A pilot scheme to issue summonses in lieu of night arrests was introduced in 2014. The scheme’s introduction followed widespread criticism of the practice of detaining children at night. The programme was initially operated in the Nablus and Hebron districts but was temporarily suspended in or about September 2014 due to “increased violence”. The military authorities stated that they did not keep any statistics during the initial operation of the programme making any meaningful internal assessment impossible.
During 2014, UNICEF documented 24 cases in which summonses were used in lieu of arresting minors at night but noted that some of the summonses were delivered by the military during night-time raids and violations continued to be reported during the interrogation phase. Evidence collected by MCW confirms that summonses were delivered in the middle of the night or via telephone without documentation.
The programme was restarted in or about March 2015, but with a number of troubling features:
- In most cases summonses continued to be delivered by the military after midnight;
- Relevant parts of the summonses were handwritten in Hebrew without Arabic translation;
- Relevant information, such as the nature of the accusation, was missing;
- Although the military acknowledges that there is a discretion to permit a parent to accompany a child during interrogation, this safeguard was denied and the parent was made to wait outside the interrogation centre or sent home; and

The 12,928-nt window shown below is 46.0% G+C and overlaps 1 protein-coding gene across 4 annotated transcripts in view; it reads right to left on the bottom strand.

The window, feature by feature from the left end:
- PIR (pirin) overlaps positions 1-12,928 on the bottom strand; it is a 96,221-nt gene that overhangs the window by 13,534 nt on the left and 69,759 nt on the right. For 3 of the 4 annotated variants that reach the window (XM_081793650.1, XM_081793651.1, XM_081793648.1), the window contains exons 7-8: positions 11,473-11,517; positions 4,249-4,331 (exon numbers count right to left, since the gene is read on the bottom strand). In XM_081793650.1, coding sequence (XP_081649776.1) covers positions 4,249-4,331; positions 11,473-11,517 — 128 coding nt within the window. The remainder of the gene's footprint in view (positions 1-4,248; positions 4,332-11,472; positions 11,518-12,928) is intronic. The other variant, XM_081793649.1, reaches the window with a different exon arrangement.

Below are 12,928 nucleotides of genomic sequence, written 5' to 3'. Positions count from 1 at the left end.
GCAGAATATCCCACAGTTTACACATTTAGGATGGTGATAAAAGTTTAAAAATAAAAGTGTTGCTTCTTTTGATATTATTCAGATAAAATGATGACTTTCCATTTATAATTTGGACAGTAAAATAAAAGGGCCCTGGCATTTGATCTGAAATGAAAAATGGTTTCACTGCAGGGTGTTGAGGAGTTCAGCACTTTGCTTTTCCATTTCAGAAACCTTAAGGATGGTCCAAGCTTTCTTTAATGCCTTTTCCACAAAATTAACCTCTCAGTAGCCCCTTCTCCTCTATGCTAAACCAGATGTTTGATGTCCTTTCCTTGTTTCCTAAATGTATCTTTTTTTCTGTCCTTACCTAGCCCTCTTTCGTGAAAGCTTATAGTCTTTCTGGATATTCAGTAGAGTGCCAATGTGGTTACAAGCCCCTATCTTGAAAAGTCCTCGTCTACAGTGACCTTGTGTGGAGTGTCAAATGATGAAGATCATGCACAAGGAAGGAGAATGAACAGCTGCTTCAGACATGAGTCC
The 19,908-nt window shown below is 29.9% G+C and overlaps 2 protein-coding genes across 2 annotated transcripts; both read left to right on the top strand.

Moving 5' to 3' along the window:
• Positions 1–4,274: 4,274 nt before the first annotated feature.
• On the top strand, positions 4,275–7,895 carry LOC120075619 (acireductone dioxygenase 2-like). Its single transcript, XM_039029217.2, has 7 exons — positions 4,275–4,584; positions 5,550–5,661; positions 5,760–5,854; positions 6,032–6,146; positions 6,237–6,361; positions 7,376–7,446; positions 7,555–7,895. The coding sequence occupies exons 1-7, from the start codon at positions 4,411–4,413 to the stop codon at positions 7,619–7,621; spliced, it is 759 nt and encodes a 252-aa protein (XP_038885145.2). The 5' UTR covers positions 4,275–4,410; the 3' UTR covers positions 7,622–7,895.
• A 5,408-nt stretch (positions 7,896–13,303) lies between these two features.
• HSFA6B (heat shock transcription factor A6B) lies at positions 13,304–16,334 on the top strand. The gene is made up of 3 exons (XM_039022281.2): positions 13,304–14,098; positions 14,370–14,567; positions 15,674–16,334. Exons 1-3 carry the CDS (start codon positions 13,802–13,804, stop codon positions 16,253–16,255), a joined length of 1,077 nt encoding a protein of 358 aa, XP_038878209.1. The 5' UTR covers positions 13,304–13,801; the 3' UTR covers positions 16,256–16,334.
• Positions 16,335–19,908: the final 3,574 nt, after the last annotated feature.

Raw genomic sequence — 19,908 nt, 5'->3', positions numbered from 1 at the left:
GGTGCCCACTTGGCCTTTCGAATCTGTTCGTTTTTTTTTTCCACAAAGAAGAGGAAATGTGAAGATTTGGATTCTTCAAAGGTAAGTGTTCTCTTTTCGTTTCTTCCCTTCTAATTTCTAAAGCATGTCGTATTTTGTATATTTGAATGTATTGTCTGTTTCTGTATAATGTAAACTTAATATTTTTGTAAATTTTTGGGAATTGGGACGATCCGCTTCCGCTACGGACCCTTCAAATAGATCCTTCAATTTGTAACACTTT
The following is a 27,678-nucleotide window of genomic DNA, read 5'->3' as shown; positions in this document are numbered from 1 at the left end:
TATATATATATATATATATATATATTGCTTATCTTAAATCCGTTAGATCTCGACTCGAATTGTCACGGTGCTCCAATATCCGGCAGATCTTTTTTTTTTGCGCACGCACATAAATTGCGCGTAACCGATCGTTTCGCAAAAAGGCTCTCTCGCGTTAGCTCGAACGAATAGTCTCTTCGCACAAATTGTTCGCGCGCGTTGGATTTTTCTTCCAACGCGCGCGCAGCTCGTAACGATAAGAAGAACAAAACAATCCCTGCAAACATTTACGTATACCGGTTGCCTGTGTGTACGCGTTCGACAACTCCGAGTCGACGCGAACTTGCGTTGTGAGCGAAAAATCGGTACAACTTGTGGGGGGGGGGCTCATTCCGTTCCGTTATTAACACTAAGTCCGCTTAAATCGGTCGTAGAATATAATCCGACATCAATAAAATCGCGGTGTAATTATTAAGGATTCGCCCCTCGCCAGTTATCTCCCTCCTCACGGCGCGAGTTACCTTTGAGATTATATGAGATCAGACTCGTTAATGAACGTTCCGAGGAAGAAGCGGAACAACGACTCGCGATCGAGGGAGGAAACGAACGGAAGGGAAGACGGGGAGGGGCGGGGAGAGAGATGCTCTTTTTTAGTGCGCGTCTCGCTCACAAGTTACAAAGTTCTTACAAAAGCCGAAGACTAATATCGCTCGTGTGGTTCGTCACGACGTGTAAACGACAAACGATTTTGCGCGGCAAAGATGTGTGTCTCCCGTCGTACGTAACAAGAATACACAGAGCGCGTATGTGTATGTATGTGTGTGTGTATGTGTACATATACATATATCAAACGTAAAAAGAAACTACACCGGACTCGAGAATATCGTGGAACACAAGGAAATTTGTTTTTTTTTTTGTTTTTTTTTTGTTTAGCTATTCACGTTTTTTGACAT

- No reference to the child’s legal rights was included in the summons.
Whilst it has been recognized that night arrests may be necessary in exceptional circumstances, many children were released within a few days without charge, raising questions about the necessity for a terrifying military raid on the child’s home in the middle of the night.
By 2020 the programme had become largely defunct and the military authorities again confirmed that no records were maintained, thus casting doubt on the bona fides of the programme's implementation. On 1 August 2021, the military authorities stated that they had introduced new procedures for summonsing children in lieu of night arrests. While the procedures remain classified, the authorities have indicated that summonses will not be used if:
- The child is wanted for interrogation by an agency other than the police; or
- The child is suspected of a "severe offence" (undefined) or has a record of committing "severe offences".
MCW will monitor the situation but experience suggests that most children will fall within the exclusions and will continue to be arrested at night.
Updated: October 2021